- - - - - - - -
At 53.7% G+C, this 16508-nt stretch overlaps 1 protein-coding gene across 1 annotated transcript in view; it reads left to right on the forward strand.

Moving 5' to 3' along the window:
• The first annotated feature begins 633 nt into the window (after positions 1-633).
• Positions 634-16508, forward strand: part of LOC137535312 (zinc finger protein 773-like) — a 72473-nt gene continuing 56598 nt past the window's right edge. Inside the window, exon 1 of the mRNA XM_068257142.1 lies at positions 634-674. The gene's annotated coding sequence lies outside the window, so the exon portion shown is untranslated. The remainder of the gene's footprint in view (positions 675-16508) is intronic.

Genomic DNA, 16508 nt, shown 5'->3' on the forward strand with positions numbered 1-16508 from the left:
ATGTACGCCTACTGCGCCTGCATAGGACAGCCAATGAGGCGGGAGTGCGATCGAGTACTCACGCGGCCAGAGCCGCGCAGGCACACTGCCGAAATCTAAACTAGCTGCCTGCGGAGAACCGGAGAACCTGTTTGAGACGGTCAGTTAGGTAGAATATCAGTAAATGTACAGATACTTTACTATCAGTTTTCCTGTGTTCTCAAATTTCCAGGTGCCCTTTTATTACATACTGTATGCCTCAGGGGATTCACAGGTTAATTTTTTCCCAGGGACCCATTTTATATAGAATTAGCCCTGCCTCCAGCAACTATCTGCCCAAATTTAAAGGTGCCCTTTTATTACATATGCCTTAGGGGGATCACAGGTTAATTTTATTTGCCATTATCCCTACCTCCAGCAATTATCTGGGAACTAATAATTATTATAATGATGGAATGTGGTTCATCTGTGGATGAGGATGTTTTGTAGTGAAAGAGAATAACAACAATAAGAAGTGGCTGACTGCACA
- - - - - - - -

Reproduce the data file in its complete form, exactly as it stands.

At 53.7% G+C, this 16508-nt stretch overlaps 1 protein-coding gene across 1 annotated transcript in view; it reads left to right on the forward strand.

Moving 5' to 3' along the window:
• The first annotated feature begins 633 nt into the window (after positions 1-633).
• Positions 634-16508, forward strand: part of LOC137535312 (zinc finger protein 773-like) — a 72473-nt gene continuing 56598 nt past the window's right edge. Inside the window, exon 1 of the mRNA XM_068257142.1 lies at positions 634-674. The gene's annotated coding sequence lies outside the window, so the exon portion shown is untranslated. The remainder of the gene's footprint in view (positions 675-16508) is intronic.

Genomic DNA, 16508 nt, shown 5'->3' on the forward strand with positions numbered 1-16508 from the left:
ATGTACGCCTACTGCGCCTGCATAGGACAGCCAATGAGGCGGGAGTGCGATCGAGTACTCACGCGGCCAGAGCCGCGCAGGCACACTGCCGAAATCTAAACTAGCTGCCTGCGGAGAACCGGAGAACCTGTTTGAGACGGTCAGTTAGGTAGAATATCAGTAAATGTACAGATACTTTACTATCAGTTTTCCTGTGTTCTCAAATTTCCAGGTGCCCTTTTATTACATACTGTATGCCTCAGGGGATTCACAGGTTAATTTTTTCCCAGGGACCCATTTTATATAGAATTAGCCCTGCCTCCAGCAACTATCTGCCCAAATTTAAAGGTGCCCTTTTATTACATATGCCTTAGGGGGATCACAGGTTAATTTTATTTGCCATTATCCCTACCTCCAGCAATTATCTGGGAACTAATAATTATTATAATGATGGAATGTGGTTCATCTGTGGATGAGGATGTTTTGTAGTGAAAGAGAATAACAACAATAAGAAGTGGCTGACTGCACA